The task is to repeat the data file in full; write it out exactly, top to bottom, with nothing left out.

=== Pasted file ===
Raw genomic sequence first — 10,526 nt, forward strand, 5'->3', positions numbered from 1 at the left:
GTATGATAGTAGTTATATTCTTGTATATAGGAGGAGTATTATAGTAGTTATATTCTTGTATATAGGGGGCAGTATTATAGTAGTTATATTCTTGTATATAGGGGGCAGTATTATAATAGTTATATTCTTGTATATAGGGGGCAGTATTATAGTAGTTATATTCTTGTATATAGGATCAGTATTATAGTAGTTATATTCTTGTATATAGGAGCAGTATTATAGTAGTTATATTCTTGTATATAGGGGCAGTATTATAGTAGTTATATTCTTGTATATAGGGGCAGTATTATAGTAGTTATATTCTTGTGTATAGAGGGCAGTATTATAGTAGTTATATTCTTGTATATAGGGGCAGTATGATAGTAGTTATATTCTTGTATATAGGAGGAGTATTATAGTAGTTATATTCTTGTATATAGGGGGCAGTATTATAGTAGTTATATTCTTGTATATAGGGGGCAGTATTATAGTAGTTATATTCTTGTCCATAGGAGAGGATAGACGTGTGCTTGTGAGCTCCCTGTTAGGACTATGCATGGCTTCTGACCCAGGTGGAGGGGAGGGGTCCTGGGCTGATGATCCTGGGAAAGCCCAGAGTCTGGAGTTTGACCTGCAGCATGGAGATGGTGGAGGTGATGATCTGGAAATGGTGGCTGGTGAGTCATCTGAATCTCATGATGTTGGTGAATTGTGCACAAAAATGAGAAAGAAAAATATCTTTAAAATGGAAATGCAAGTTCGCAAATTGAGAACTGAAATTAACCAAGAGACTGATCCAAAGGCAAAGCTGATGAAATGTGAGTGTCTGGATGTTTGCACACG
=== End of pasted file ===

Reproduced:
Raw genomic sequence first — 10,526 nt, forward strand, 5'->3', positions numbered from 1 at the left:
GTATGATAGTAGTTATATTCTTGTATATAGGAGGAGTATTATAGTAGTTATATTCTTGTATATAGGGGGCAGTATTATAGTAGTTATATTCTTGTATATAGGGGGCAGTATTATAATAGTTATATTCTTGTATATAGGGGGCAGTATTATAGTAGTTATATTCTTGTATATAGGATCAGTATTATAGTAGTTATATTCTTGTATATAGGAGCAGTATTATAGTAGTTATATTCTTGTATATAGGGGCAGTATTATAGTAGTTATATTCTTGTATATAGGGGCAGTATTATAGTAGTTATATTCTTGTGTATAGAGGGCAGTATTATAGTAGTTATATTCTTGTATATAGGGGCAGTATGATAGTAGTTATATTCTTGTATATAGGAGGAGTATTATAGTAGTTATATTCTTGTATATAGGGGGCAGTATTATAGTAGTTATATTCTTGTATATAGGGGGCAGTATTATAGTAGTTATATTCTTGTCCATAGGAGAGGATAGACGTGTGCTTGTGAGCTCCCTGTTAGGACTATGCATGGCTTCTGACCCAGGTGGAGGGGAGGGGTCCTGGGCTGATGATCCTGGGAAAGCCCAGAGTCTGGAGTTTGACCTGCAGCATGGAGATGGTGGAGGTGATGATCTGGAAATGGTGGCTGGTGAGTCATCTGAATCTCATGATGTTGGTGAATTGTGCACAAAAATGAGAAAGAAAAATATCTTTAAAATGGAAATGCAAGTTCGCAAATTGAGAACTGAAATTAACCAAGAGACTGATCCAAAGGCAAAGCTGATGAAATGTGAGTGTCTGGATGTTTGCACACG